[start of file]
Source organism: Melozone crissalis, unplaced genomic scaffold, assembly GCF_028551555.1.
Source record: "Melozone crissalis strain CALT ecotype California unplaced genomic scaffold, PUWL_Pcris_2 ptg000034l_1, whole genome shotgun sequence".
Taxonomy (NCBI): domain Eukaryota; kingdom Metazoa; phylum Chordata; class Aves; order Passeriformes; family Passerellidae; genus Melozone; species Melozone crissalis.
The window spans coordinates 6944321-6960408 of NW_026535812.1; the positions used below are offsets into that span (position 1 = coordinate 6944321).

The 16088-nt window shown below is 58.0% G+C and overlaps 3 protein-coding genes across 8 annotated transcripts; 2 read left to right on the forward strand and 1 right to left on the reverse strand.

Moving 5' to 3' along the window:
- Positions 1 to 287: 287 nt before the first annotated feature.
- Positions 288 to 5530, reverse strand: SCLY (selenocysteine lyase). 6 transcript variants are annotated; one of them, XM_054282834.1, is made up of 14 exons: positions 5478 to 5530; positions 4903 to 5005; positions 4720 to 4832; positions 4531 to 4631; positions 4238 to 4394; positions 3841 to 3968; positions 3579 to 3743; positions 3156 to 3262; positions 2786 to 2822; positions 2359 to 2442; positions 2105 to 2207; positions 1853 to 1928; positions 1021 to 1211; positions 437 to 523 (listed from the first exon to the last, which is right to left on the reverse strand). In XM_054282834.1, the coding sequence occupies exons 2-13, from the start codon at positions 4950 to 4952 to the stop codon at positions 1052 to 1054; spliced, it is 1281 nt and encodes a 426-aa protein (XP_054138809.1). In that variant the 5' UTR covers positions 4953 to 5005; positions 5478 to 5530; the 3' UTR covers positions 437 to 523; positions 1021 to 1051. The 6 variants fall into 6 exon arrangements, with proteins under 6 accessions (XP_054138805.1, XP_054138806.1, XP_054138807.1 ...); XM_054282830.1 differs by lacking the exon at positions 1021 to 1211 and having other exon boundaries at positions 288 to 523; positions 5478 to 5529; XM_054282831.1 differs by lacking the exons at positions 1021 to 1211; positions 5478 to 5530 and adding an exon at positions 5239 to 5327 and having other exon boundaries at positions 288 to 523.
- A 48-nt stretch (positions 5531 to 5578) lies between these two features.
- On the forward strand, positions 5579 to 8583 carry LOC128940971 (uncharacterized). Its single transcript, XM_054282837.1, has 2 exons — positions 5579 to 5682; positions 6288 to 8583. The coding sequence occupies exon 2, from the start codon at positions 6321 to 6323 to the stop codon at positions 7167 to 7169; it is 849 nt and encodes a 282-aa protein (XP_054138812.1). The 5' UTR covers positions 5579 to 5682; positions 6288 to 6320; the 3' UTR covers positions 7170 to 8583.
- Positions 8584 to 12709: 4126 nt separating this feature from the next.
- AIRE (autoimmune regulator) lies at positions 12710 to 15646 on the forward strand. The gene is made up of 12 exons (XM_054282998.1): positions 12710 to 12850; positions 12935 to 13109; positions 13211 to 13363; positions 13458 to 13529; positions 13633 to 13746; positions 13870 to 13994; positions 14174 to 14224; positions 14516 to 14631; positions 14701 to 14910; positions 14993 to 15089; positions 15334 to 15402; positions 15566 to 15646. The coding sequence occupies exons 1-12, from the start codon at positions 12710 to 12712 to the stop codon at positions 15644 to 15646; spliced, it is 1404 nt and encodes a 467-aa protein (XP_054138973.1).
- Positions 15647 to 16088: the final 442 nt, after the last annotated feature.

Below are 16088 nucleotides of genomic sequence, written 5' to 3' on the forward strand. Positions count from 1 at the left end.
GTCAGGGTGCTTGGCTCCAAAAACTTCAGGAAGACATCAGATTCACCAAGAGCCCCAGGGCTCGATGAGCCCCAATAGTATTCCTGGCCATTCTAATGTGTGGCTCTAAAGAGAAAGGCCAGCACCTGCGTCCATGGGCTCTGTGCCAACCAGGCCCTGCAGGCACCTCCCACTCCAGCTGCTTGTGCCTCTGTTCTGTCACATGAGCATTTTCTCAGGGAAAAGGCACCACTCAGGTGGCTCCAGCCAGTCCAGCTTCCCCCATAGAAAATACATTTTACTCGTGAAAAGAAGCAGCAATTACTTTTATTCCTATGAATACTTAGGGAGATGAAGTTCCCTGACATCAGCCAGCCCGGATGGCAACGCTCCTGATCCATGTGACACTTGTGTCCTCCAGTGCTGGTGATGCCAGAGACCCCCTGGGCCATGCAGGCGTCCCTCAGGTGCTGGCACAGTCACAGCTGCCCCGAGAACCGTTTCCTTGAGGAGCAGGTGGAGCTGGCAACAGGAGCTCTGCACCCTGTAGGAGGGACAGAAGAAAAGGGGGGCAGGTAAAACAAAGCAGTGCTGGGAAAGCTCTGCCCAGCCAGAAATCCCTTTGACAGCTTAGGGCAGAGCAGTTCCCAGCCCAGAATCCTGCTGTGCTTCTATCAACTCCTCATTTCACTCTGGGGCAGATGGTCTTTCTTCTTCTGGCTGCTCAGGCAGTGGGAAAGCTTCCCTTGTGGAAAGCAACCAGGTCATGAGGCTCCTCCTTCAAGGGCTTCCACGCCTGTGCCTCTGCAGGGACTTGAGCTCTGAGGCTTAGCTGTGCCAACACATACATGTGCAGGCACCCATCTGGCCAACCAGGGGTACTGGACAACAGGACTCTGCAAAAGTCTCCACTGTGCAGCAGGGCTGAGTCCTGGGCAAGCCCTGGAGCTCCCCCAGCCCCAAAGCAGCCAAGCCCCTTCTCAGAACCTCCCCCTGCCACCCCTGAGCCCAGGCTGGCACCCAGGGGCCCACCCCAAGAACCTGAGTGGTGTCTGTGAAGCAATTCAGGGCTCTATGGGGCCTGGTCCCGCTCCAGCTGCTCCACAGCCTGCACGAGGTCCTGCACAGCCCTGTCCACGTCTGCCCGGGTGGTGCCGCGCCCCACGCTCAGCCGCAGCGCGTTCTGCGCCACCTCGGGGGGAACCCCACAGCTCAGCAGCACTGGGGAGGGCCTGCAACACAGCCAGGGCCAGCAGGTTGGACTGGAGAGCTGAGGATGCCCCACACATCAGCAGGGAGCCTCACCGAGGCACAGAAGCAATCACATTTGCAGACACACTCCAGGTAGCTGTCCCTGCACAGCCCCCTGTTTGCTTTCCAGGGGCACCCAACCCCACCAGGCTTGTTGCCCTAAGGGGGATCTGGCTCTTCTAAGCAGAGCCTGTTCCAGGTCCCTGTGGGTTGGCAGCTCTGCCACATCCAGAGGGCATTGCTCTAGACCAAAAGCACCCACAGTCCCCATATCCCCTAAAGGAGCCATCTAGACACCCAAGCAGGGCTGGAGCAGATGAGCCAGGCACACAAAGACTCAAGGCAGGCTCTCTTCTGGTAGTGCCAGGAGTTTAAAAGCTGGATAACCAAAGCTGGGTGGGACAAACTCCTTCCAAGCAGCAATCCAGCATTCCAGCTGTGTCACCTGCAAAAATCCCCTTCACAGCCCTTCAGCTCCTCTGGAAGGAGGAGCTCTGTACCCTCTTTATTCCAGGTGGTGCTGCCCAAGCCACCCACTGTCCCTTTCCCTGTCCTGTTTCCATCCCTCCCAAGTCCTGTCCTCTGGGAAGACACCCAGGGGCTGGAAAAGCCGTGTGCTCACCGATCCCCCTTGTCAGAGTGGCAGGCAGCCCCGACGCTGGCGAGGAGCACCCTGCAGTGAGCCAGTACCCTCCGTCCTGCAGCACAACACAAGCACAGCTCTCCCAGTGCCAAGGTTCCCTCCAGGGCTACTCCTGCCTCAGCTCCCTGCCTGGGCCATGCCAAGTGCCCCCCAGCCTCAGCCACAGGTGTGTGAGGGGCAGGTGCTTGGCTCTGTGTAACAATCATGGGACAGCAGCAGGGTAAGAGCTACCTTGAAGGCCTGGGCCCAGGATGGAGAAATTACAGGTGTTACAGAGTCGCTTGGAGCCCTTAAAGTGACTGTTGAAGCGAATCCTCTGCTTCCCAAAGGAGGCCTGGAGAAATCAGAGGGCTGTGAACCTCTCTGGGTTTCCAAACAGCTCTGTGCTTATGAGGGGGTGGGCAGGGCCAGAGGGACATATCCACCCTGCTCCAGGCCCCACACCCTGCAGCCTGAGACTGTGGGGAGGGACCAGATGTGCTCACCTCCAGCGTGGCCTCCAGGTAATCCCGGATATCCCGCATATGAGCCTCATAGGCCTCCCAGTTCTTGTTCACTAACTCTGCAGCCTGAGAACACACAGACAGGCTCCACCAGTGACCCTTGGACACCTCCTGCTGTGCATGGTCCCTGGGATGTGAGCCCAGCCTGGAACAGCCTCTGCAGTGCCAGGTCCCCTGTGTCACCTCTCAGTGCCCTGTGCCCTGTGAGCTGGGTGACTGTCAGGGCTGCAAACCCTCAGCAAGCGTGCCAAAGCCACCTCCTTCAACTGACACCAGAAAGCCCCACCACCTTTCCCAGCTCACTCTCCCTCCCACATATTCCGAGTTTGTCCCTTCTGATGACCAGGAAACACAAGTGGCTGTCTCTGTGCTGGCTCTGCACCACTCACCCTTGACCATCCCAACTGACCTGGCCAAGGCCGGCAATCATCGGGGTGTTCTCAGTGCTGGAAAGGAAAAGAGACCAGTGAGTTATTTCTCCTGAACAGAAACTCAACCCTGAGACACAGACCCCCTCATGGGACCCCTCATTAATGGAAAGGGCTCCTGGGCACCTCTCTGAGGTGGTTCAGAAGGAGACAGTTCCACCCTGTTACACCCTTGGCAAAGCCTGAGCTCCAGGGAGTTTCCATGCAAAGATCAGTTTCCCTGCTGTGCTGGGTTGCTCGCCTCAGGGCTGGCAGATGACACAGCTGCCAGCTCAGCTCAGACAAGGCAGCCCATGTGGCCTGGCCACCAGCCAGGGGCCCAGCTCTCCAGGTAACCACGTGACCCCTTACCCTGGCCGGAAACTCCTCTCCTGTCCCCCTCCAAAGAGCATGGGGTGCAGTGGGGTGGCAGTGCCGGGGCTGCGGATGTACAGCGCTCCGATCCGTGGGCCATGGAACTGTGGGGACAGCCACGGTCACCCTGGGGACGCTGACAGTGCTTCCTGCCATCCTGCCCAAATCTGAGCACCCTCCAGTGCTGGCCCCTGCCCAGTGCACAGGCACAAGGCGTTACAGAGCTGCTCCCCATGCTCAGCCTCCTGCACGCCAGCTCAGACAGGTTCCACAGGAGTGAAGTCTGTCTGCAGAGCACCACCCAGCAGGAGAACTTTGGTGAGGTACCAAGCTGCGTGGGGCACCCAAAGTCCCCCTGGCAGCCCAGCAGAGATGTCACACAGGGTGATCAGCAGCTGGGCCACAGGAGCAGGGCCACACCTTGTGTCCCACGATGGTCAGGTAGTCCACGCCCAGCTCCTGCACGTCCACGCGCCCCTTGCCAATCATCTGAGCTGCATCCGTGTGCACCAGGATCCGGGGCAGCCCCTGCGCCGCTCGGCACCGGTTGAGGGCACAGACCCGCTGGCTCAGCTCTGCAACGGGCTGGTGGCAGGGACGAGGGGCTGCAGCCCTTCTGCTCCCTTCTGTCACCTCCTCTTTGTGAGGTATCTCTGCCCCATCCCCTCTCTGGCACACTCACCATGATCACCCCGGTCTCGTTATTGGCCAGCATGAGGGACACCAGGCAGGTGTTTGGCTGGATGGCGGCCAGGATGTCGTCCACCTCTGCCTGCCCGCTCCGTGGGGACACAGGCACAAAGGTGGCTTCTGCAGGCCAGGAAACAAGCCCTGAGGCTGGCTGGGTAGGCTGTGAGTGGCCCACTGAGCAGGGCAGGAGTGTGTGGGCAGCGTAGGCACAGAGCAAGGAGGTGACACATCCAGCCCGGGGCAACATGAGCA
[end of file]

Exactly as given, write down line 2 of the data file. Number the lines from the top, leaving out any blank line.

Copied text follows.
Source record: "Melozone crissalis strain CALT ecotype California unplaced genomic scaffold, PUWL_Pcris_2 ptg000034l_1, whole genome shotgun sequence".